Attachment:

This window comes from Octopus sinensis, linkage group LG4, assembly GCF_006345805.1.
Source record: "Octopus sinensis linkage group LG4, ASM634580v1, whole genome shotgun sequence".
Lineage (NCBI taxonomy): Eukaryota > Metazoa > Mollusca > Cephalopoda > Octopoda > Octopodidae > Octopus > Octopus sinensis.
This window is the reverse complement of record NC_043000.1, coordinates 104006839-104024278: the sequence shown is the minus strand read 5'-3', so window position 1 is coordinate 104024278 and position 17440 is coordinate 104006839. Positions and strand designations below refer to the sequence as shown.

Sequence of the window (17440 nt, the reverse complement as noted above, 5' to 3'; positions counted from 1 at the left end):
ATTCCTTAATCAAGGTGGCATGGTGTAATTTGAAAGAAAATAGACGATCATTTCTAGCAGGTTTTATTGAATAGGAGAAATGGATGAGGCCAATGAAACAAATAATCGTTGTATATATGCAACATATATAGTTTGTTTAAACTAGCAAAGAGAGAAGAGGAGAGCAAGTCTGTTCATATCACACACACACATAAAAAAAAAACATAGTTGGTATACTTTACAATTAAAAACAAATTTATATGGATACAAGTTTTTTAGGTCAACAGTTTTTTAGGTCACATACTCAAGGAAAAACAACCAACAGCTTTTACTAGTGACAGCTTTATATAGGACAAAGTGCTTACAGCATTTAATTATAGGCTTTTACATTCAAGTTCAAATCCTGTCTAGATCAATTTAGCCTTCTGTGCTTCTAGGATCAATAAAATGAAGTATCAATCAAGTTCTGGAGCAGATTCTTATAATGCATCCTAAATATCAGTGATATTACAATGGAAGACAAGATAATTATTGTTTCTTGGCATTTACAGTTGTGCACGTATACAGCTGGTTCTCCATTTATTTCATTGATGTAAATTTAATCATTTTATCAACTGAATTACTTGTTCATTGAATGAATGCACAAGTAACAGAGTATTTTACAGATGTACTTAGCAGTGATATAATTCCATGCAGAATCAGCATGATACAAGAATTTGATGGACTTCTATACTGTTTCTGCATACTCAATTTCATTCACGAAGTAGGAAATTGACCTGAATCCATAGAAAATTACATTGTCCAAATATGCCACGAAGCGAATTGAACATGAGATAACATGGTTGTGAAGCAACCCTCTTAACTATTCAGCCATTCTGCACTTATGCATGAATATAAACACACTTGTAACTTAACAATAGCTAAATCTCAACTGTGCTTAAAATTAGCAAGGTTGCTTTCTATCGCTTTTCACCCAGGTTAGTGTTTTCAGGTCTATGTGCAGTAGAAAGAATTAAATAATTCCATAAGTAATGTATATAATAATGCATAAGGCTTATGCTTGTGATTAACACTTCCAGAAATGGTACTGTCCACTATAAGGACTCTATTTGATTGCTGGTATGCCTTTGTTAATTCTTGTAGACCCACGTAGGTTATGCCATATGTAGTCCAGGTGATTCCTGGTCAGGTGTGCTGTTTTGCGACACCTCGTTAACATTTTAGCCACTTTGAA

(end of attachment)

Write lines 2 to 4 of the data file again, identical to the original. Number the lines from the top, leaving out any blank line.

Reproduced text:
Source record: "Octopus sinensis linkage group LG4, ASM634580v1, whole genome shotgun sequence".
Lineage (NCBI taxonomy): Eukaryota > Metazoa > Mollusca > Cephalopoda > Octopoda > Octopodidae > Octopus > Octopus sinensis.
This window is the reverse complement of record NC_043000.1, coordinates 104006839-104024278: the sequence shown is the minus strand read 5'-3', so window position 1 is coordinate 104024278 and position 17440 is coordinate 104006839. Positions and strand designations below refer to the sequence as shown.